The trials of the regicides make for interesting reading, and as author Charles Spencer points out the “bar  [was] set so low for guilt for treason that even imagining the deed could lead to conviction and execution.” The scenes of the executions (hang-drawn & quartering) made for gruesome reading. Some of the regicides had blood on their hands from the Civil Wars, but nonetheless the details of the executions are difficult to read. Some went bravely and unapologetically to their deaths–others were terrified as they watched others tortured before their eyes and knew that their turn was next.

Given the subject matter, Killers of the King could have made for dry reading, but this is an engaging book and plunges the reader firmly in to the turmoil of 17th century England. Many groups and personalities emerge from the chaos of the Civil War: the Levellers, with their “strikingly modern” beliefs and the  Fifth Monarchists who believed in the  “imminent second coming” with Judgement Day falling in 1666. Match these strong beliefs married to military might against Charles I–a man who stubbornly clung to the conviction of his Divine Right and that he’d “inherited” the people of England. No wonder people died. Drawing on memoirs & eyewitness accounts, Charles Spencer has brought this slice of history to life, and at the end of the book, in the acknowledgments, the author saves a few words for the regicides themselves.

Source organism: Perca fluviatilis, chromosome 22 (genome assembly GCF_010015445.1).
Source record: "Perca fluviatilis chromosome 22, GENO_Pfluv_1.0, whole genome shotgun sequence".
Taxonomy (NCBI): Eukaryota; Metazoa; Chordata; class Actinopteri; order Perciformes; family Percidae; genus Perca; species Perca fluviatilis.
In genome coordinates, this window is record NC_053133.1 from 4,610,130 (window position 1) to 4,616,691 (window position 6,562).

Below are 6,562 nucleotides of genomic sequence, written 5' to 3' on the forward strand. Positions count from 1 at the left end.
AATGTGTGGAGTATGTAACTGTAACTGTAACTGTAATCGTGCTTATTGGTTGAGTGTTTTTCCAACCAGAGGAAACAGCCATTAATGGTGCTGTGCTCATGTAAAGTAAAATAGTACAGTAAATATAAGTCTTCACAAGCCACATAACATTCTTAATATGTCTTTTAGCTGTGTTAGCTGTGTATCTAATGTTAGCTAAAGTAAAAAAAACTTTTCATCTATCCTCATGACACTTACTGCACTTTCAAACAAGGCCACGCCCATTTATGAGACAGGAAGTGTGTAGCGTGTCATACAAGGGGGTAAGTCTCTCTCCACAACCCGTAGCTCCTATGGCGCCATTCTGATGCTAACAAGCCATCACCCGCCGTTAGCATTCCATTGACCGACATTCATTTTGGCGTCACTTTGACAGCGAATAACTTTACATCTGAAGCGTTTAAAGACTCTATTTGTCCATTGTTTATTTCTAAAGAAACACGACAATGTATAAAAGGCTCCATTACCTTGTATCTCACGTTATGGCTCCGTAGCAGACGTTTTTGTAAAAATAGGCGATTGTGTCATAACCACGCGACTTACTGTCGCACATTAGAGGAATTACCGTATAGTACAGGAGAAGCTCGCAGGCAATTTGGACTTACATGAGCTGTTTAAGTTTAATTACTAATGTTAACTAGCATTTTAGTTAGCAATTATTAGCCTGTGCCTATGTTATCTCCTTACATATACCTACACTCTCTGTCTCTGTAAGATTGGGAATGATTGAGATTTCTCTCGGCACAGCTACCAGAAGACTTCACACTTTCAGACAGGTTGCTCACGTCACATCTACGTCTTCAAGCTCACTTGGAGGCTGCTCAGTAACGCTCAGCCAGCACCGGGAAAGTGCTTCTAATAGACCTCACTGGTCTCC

Recommend for anyone interested in reading the history of this period.

Review copy.

 

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Celebrated Crimes: The Countess de Saint-Geran by Dumas

“Possibly a more obstinate legal contest was never waged, on both sides, but especially by those who lost it.”

The Countess de Saint-Geran is one of Alexandre Dumas Celebrated Crimes series–18 essays in all, of varied length and now out of print but available used, POD, and also, as it happens, on my Kindle. A few months ago I read The Marquise de Brinvilliers and enjoyed it for its good sense of time and place through the details of trials and sicko torture. I suppose I’d expected the same sort of thing in The Countess de Saint-Geran which I selected at random from the Celebrated Crimes (written between 1839-1841). I knew nothing about the Countess de Saint-Geran before I started reading, and now after reading the story, I feel as though I only know slightly more.

Here’s the gist of the story: